Out of the box, you can style a thumbnail gallery with floating list items possessing a certain width/height and specific thumbnail size. What you’ll end up with is an unbalanced group of images:

Visual representation of a thumbnail gallery using minimal markup and style

ul#gallery { overflow:hidden; zoom:1; width:320px; }
ul#gallery li { width:80px; height:90px; float:left; }
ul#gallery li img { display:block; width:50px; height:50px; }

Naturally, everyone has their own way of styling something like this, some will use margins, others padding, we’ll stick with width for this example. The point is, though, that there’s a better way to handle the end result.

Old and busted

We’ve all done it. It very well might be the only time you’ve used the modulus operator in your given server side language. As we’re dumping out the markup for our thumbnails, we’ll tag on either class="first", class="last", and sometimes both if for nothing more than applying a specific style alteration depending on where in the row a thumbnail sits.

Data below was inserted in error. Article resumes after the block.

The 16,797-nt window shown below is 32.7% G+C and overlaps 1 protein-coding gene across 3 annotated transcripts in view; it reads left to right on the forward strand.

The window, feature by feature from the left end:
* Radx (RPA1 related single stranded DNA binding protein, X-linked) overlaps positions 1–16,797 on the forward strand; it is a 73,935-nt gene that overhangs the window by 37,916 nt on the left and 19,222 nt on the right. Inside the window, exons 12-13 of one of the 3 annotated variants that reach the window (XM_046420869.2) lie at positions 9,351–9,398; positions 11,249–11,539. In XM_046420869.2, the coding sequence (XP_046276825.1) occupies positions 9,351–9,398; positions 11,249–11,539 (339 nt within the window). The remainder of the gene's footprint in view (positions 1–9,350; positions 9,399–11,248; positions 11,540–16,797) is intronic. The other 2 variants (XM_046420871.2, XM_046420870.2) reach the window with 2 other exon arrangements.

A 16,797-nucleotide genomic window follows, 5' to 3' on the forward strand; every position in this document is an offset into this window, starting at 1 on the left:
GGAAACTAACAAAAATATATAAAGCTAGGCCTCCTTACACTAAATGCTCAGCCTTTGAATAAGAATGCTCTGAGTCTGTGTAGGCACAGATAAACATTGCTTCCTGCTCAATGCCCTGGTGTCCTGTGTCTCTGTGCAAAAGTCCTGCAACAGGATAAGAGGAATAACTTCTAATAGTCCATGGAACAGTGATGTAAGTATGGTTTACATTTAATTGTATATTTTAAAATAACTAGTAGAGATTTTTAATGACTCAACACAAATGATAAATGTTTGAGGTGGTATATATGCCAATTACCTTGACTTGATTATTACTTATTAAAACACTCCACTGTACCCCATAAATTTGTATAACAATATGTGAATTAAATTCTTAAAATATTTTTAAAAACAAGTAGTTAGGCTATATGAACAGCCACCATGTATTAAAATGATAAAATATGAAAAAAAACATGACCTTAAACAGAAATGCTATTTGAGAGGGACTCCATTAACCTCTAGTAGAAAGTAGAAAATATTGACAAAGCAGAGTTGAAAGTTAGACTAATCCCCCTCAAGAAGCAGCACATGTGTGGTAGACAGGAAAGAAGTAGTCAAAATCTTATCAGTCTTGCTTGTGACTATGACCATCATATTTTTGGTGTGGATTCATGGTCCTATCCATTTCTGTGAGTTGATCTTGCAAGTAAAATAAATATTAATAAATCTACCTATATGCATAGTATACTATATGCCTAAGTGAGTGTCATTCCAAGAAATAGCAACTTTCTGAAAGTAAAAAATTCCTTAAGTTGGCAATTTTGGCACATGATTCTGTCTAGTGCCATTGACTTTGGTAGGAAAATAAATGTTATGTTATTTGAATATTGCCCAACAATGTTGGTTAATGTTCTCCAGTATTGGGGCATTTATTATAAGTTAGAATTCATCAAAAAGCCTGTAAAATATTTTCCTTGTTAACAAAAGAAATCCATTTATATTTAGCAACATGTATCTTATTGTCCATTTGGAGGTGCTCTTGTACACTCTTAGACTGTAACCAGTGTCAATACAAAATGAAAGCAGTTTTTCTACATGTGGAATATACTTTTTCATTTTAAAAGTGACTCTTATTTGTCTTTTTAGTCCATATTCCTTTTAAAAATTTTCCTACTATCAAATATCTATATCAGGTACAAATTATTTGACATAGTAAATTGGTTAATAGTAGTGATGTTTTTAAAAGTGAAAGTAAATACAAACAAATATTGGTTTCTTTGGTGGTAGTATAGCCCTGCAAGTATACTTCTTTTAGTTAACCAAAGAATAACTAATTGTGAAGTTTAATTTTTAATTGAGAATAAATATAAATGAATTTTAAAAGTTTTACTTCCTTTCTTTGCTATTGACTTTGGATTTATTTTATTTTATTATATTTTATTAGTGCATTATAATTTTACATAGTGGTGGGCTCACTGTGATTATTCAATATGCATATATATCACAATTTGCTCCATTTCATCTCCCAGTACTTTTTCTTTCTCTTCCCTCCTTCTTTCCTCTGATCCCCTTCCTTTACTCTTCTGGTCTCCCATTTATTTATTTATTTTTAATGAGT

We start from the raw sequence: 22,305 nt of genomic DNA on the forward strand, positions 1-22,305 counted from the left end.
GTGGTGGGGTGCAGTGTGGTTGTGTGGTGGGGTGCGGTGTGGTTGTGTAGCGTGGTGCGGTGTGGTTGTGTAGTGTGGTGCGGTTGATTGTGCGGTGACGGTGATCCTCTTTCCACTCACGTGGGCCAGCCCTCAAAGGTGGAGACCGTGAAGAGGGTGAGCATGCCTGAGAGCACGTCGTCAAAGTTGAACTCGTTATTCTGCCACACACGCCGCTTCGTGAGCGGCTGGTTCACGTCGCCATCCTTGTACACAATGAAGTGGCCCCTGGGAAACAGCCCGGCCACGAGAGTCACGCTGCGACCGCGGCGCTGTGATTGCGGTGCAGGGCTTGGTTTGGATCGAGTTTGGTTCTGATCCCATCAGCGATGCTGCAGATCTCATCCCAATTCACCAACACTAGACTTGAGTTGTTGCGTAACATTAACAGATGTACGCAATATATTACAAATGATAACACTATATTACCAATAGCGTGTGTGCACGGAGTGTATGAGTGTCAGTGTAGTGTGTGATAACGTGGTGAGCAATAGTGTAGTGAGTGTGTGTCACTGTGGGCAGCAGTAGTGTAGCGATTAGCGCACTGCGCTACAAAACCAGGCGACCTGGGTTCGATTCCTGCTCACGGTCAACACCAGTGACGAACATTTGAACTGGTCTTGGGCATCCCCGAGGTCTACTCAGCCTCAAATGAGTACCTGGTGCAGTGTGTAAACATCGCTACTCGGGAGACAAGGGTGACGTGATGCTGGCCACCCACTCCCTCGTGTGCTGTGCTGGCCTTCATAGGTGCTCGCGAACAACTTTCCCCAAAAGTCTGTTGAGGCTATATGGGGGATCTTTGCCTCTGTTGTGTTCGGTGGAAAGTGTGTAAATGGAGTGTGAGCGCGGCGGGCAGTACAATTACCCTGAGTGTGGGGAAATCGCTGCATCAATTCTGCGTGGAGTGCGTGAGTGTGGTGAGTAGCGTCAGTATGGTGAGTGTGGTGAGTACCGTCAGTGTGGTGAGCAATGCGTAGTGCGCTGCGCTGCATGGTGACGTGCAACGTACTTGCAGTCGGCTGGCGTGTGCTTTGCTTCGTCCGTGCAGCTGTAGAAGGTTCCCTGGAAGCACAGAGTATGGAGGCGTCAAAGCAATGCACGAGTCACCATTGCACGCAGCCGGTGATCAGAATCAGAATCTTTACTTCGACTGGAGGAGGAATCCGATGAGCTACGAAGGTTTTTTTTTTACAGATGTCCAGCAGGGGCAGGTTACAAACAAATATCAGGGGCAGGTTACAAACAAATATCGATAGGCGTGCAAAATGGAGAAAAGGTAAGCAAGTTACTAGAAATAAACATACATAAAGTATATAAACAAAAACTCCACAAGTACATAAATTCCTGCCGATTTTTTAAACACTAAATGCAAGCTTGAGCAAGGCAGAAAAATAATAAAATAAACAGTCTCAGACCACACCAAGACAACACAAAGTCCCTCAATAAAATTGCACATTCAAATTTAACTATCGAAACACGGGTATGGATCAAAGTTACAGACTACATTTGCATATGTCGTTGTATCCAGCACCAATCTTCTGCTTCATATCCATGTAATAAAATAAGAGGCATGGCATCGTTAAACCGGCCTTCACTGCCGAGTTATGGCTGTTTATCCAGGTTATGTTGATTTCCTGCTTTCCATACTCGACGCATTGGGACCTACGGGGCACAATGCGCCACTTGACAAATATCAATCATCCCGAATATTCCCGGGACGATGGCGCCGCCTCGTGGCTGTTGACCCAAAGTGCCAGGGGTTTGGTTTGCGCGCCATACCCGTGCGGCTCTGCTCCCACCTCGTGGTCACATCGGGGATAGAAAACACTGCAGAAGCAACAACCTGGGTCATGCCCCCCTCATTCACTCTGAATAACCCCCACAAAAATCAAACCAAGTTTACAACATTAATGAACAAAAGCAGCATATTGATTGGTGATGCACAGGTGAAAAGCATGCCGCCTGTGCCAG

Visual representation of a thumbnail gallery using an extra class

ul#gallery { overflow:hidden; zoom:1; width:320px; }
ul#gallery li { width:90px; height:90px; float:left; }
ul#gallery li img { display:block; width:50px; height:50px; }
ul#gallery li.last { width:50px; }

It’s not a terrible solution, but it’s a bit clunky. When we step back and think about it, we’re simply adding these classes for the sake of presentation. While it can be argued that there’s some semantics to it, more often than not it ends up being on a presentational level. Can you truly say that class="last" benefits the document in any way? What happens when the design changes and there are now 5 thumbnails in a row? It’s just one more thing to consider as time goes on.

The new hotness